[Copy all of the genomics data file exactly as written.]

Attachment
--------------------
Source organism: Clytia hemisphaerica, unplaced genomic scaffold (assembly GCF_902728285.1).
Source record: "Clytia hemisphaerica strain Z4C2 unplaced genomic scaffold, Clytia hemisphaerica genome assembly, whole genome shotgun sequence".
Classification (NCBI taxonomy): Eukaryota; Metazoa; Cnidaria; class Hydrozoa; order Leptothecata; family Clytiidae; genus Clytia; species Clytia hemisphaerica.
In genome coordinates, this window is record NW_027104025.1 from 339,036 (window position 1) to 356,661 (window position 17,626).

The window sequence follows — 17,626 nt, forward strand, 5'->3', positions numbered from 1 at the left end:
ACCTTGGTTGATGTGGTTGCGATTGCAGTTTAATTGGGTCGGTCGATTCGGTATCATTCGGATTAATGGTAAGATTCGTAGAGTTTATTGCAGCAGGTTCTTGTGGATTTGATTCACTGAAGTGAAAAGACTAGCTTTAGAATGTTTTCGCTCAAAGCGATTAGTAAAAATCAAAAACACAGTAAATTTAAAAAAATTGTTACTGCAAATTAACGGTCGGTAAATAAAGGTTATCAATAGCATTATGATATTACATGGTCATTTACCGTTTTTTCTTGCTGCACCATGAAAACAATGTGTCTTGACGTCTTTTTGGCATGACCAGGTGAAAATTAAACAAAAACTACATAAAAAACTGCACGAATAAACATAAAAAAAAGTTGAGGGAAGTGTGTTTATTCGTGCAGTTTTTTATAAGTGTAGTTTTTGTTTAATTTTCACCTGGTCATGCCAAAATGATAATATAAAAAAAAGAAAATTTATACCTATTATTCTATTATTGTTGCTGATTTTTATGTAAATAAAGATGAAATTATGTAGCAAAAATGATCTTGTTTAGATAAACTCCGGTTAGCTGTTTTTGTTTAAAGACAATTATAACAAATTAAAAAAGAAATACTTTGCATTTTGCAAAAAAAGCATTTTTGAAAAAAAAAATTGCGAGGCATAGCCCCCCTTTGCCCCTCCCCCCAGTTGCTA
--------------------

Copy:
Source organism: Clytia hemisphaerica, unplaced genomic scaffold (assembly GCF_902728285.1).
Source record: "Clytia hemisphaerica strain Z4C2 unplaced genomic scaffold, Clytia hemisphaerica genome assembly, whole genome shotgun sequence".
Classification (NCBI taxonomy): Eukaryota; Metazoa; Cnidaria; class Hydrozoa; order Leptothecata; family Clytiidae; genus Clytia; species Clytia hemisphaerica.
In genome coordinates, this window is record NW_027104025.1 from 339,036 (window position 1) to 356,661 (window position 17,626).

The window sequence follows — 17,626 nt, forward strand, 5'->3', positions numbered from 1 at the left end:
ACCTTGGTTGATGTGGTTGCGATTGCAGTTTAATTGGGTCGGTCGATTCGGTATCATTCGGATTAATGGTAAGATTCGTAGAGTTTATTGCAGCAGGTTCTTGTGGATTTGATTCACTGAAGTGAAAAGACTAGCTTTAGAATGTTTTCGCTCAAAGCGATTAGTAAAAATCAAAAACACAGTAAATTTAAAAAAATTGTTACTGCAAATTAACGGTCGGTAAATAAAGGTTATCAATAGCATTATGATATTACATGGTCATTTACCGTTTTTTCTTGCTGCACCATGAAAACAATGTGTCTTGACGTCTTTTTGGCATGACCAGGTGAAAATTAAACAAAAACTACATAAAAAACTGCACGAATAAACATAAAAAAAAGTTGAGGGAAGTGTGTTTATTCGTGCAGTTTTTTATAAGTGTAGTTTTTGTTTAATTTTCACCTGGTCATGCCAAAATGATAATATAAAAAAAAGAAAATTTATACCTATTATTCTATTATTGTTGCTGATTTTTATGTAAATAAAGATGAAATTATGTAGCAAAAATGATCTTGTTTAGATAAACTCCGGTTAGCTGTTTTTGTTTAAAGACAATTATAACAAATTAAAAAAGAAATACTTTGCATTTTGCAAAAAAAGCATTTTTGAAAAAAAAAATTGCGAGGCATAGCCCCCCTTTGCCCCTCCCCCCAGTTGCTA